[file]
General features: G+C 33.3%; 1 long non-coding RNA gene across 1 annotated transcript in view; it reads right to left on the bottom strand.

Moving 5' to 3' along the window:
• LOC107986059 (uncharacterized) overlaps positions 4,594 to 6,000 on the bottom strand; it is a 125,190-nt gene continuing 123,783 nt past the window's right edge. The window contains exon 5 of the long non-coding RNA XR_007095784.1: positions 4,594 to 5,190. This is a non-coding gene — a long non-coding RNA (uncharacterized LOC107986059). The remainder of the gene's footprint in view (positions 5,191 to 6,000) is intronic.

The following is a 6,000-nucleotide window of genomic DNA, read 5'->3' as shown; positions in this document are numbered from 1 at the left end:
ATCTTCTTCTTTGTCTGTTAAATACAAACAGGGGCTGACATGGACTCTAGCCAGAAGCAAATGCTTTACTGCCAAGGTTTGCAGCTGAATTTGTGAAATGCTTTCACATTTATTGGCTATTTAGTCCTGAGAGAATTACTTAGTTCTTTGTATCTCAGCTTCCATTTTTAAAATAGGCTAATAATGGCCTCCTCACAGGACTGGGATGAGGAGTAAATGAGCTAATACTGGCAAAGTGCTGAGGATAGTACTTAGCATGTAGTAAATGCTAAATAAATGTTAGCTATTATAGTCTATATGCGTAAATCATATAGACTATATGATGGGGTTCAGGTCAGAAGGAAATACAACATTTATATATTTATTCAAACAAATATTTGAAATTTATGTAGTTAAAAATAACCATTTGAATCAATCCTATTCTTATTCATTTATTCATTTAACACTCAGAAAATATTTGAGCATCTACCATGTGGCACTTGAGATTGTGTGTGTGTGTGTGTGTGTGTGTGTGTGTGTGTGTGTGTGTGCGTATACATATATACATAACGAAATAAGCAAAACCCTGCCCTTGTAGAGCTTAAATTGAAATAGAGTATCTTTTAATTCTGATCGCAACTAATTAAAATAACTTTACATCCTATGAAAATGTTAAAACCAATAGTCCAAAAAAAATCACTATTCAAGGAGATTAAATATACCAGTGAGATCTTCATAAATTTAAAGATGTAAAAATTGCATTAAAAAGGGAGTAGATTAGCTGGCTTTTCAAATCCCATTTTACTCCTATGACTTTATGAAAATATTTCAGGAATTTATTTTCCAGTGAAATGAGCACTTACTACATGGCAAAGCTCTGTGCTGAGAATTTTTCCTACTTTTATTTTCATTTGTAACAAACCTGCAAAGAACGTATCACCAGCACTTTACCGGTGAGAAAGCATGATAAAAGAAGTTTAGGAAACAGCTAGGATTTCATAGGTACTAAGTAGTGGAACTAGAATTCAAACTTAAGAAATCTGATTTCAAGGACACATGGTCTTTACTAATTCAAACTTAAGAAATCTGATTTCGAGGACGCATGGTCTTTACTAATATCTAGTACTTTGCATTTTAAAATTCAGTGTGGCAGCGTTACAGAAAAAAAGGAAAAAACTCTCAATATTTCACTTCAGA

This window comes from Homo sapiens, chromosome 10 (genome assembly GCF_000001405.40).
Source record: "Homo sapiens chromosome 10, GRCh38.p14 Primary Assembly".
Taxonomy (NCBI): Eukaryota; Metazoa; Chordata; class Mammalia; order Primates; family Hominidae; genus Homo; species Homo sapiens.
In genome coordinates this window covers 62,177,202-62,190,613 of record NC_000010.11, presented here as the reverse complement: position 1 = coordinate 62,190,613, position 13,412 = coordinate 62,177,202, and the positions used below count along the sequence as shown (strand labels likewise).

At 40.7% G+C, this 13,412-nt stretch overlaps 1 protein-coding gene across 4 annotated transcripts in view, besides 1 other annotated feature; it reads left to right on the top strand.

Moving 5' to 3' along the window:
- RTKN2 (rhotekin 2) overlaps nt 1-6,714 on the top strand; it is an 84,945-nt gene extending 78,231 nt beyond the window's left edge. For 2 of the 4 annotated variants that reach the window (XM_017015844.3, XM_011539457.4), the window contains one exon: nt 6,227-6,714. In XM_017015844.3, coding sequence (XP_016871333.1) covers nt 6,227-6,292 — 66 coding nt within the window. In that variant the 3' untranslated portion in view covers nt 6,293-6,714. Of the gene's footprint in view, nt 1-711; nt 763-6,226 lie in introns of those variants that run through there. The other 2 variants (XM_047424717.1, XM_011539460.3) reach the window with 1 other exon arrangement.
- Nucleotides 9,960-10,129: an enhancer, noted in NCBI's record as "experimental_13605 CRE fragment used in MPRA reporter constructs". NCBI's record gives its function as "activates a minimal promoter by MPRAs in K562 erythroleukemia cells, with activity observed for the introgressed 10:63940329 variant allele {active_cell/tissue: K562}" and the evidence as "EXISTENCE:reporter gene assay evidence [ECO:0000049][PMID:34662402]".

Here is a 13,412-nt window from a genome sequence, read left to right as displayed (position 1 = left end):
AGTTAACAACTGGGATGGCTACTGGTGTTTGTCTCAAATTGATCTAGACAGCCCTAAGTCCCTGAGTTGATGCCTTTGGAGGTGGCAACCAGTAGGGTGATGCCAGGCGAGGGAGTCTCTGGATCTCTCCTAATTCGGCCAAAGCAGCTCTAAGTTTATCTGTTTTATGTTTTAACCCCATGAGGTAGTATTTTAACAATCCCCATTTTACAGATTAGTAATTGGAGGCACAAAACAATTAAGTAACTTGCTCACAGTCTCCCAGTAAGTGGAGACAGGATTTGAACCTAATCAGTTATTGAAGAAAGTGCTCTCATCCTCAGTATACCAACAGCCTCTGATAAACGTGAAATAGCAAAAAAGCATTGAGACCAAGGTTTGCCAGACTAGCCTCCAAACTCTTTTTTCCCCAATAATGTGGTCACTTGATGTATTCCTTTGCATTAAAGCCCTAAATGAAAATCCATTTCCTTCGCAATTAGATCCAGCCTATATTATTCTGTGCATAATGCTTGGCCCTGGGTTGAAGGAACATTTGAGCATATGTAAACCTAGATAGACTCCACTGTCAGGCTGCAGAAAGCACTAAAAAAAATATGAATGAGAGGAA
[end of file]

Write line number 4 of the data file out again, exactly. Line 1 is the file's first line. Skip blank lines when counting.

The following is a 6,000-nucleotide window of genomic DNA, read 5'->3' as shown; positions in this document are numbered from 1 at the left end: